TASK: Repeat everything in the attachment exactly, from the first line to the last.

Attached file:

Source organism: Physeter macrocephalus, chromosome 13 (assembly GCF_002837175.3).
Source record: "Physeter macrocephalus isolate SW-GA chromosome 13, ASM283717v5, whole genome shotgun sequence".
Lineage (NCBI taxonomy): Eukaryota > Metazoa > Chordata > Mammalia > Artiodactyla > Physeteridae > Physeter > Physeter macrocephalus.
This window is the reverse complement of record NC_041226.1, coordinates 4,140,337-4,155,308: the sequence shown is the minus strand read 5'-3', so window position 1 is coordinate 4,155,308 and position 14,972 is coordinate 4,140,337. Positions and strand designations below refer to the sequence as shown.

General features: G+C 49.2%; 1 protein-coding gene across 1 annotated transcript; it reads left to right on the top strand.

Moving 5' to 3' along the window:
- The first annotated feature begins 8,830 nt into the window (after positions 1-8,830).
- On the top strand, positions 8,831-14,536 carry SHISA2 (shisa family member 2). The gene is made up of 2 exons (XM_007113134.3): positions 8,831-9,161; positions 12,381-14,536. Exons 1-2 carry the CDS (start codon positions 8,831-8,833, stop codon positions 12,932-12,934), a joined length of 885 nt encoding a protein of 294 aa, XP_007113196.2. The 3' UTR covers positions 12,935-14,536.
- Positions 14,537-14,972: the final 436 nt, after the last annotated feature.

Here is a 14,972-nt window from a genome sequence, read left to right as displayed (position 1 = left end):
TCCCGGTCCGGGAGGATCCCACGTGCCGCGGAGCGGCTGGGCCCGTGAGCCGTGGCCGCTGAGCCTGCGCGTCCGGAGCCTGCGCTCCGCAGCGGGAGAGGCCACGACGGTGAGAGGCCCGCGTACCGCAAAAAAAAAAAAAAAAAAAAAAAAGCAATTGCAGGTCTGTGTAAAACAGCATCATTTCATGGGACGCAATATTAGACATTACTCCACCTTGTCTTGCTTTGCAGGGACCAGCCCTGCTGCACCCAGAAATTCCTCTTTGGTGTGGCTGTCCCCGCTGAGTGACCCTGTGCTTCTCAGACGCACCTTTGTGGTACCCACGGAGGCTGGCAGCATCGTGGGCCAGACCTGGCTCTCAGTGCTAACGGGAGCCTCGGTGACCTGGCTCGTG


Source organism: Physeter macrocephalus, chromosome 13 (assembly GCF_002837175.3).
Source record: "Physeter macrocephalus isolate SW-GA chromosome 13, ASM283717v5, whole genome shotgun sequence".
Lineage (NCBI taxonomy): Eukaryota > Metazoa > Chordata > Mammalia > Artiodactyla > Physeteridae > Physeter > Physeter macrocephalus.
This window is the reverse complement of record NC_041226.1, coordinates 4,140,337-4,155,308: the sequence shown is the minus strand read 5'-3', so window position 1 is coordinate 4,155,308 and position 14,972 is coordinate 4,140,337. Positions and strand designations below refer to the sequence as shown.

General features: G+C 49.2%; 1 protein-coding gene across 1 annotated transcript; it reads left to right on the top strand.

Moving 5' to 3' along the window:
- The first annotated feature begins 8,830 nt into the window (after positions 1-8,830).
- On the top strand, positions 8,831-14,536 carry SHISA2 (shisa family member 2). The gene is made up of 2 exons (XM_007113134.3): positions 8,831-9,161; positions 12,381-14,536. Exons 1-2 carry the CDS (start codon positions 8,831-8,833, stop codon positions 12,932-12,934), a joined length of 885 nt encoding a protein of 294 aa, XP_007113196.2. The 3' UTR covers positions 12,935-14,536.
- Positions 14,537-14,972: the final 436 nt, after the last annotated feature.

Here is a 14,972-nt window from a genome sequence, read left to right as displayed (position 1 = left end):
TCCCGGTCCGGGAGGATCCCACGTGCCGCGGAGCGGCTGGGCCCGTGAGCCGTGGCCGCTGAGCCTGCGCGTCCGGAGCCTGCGCTCCGCAGCGGGAGAGGCCACGACGGTGAGAGGCCCGCGTACCGCAAAAAAAAAAAAAAAAAAAAAAAAGCAATTGCAGGTCTGTGTAAAACAGCATCATTTCATGGGACGCAATATTAGACATTACTCCACCTTGTCTTGCTTTGCAGGGACCAGCCCTGCTGCACCCAGAAATTCCTCTTTGGTGTGGCTGTCCCCGCTGAGTGACCCTGTGCTTCTCAGACGCACCTTTGTGGTACCCACGGAGGCTGGCAGCATCGTGGGCCAGACCTGGCTCTCAGTGCTAACGGGAGCCTCGGTGACCTGGCTCGTG